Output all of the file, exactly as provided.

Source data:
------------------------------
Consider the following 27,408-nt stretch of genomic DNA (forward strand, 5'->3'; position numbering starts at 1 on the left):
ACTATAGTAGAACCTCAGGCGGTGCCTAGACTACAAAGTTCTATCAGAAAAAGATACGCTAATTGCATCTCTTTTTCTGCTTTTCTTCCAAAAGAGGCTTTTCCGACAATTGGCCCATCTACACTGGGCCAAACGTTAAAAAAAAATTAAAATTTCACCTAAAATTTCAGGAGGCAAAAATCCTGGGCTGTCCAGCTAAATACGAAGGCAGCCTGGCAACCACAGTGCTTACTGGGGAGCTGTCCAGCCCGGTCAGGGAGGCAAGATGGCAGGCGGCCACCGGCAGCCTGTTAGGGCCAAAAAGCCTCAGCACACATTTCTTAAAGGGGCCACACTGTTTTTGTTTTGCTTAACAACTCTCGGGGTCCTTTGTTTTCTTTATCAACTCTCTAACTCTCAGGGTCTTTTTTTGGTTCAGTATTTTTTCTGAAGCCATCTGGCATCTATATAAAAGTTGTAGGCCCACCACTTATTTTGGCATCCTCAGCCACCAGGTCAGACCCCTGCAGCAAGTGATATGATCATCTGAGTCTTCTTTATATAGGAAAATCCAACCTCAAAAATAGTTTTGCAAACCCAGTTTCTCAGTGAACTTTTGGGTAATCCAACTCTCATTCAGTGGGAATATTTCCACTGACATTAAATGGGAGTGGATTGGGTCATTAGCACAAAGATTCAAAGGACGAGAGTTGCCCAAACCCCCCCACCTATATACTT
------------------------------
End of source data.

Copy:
Consider the following 27,408-nt stretch of genomic DNA (forward strand, 5'->3'; position numbering starts at 1 on the left):
ACTATAGTAGAACCTCAGGCGGTGCCTAGACTACAAAGTTCTATCAGAAAAAGATACGCTAATTGCATCTCTTTTTCTGCTTTTCTTCCAAAAGAGGCTTTTCCGACAATTGGCCCATCTACACTGGGCCAAACGTTAAAAAAAAATTAAAATTTCACCTAAAATTTCAGGAGGCAAAAATCCTGGGCTGTCCAGCTAAATACGAAGGCAGCCTGGCAACCACAGTGCTTACTGGGGAGCTGTCCAGCCCGGTCAGGGAGGCAAGATGGCAGGCGGCCACCGGCAGCCTGTTAGGGCCAAAAAGCCTCAGCACACATTTCTTAAAGGGGCCACACTGTTTTTGTTTTGCTTAACAACTCTCGGGGTCCTTTGTTTTCTTTATCAACTCTCTAACTCTCAGGGTCTTTTTTTGGTTCAGTATTTTTTCTGAAGCCATCTGGCATCTATATAAAAGTTGTAGGCCCACCACTTATTTTGGCATCCTCAGCCACCAGGTCAGACCCCTGCAGCAAGTGATATGATCATCTGAGTCTTCTTTATATAGGAAAATCCAACCTCAAAAATAGTTTTGCAAACCCAGTTTCTCAGTGAACTTTTGGGTAATCCAACTCTCATTCAGTGGGAATATTTCCACTGACATTAAATGGGAGTGGATTGGGTCATTAGCACAAAGATTCAAAGGACGAGAGTTGCCCAAACCCCCCCACCTATATACTT